While the transition to passenger EVs is well on its way, specific challenges to electrifying commercial transport fleets are making the road rockier.
Road transportation is responsible for around 20% of GHG-emissions in the EU — and 50% of that is attributed to commercial transport. The new normal of e-commerce consumerism since the pandemic has caused an already robust & growing transport sector to grow even more. That means companies in all areas of delivery will continue to increase their fleets. And they need to go electric. In fact, many companies have started to do just that. So why is the commercial transport sector, as many experts predict, still 2 or 3 years behind on EV transition?
Supply & demand and demand
In part 1 of our blog series, we covered the challenges of EV transition in general. There we highlight that supply chain issues are perhaps the main road-hazard for electrifying transportation in the world of 2022. For commercial transport, the story remains the same: eLCV availability challenges.
With the various bans on ICE vehicles in many countries on the horizon, delivery & logistics companies are eager to electrify their fleets. Logistics giants like DB Schenker, Amazon or UPS have already made their orders and are slowly starting to add electric light commercial vehicles (eLCV) and even heavy-duty electric trucks (eHDV) to their depots, route plans and distribution centers. But have they gobbled up the supply or did they just act early? Demand is there, but supply continues to apply the brakes.
Unlike the “straightforward” design requirements of passenger vehicles, transport is not necessarily a one-size-fits-all situation. Specialized business needs require certain specifications in load volumes or vehicle dimensions, charging capacity and battery range requirements, not to mention specific design features. Right now, the choice on the eLCV market is limited and lacks flexibility to cater to unique use cases.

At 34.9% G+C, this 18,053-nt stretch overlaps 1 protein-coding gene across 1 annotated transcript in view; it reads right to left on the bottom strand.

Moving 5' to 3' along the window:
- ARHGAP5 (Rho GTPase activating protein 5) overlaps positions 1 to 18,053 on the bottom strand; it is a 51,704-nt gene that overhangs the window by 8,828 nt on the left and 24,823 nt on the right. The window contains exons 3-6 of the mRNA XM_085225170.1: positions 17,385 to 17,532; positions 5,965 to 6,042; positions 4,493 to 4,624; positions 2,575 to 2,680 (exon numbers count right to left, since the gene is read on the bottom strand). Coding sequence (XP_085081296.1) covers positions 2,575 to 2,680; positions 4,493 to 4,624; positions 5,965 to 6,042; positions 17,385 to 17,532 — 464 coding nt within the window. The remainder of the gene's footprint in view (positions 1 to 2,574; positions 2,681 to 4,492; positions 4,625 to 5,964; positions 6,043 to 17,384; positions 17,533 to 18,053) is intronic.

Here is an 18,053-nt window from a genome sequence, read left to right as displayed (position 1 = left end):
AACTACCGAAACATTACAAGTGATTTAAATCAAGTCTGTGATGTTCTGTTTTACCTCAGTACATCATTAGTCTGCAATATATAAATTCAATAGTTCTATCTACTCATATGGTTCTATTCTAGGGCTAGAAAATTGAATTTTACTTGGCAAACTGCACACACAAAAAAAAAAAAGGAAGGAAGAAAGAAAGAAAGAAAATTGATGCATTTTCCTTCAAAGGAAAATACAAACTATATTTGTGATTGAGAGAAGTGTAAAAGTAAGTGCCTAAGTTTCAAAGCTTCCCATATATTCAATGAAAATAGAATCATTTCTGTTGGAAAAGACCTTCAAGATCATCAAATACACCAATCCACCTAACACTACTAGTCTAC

Of course, “customization” usually means higher production costs. Take the example of platforms — that is, the base or frame on which the vehicle chassis is built.
Up to now the big OEMs have built EVs on varying platforms: EV skateboard platforms, more flexible multi-energy platforms, or modified ICE platforms. Popular ICE van models also offered as eLCVs tend to modify existing platforms to fit the EV construction. By using the same re-purposed platforms, OEMs aim to cut investment costs. But modifying ICE platforms sacrifices the efficiency & flexibility of purpose-built EV skateboard platforms — which are ultimately cheaper. This further limits the flexibility to build more specialized eLCV models. Which brings us to the lack of variety on the market — more demand, less supply.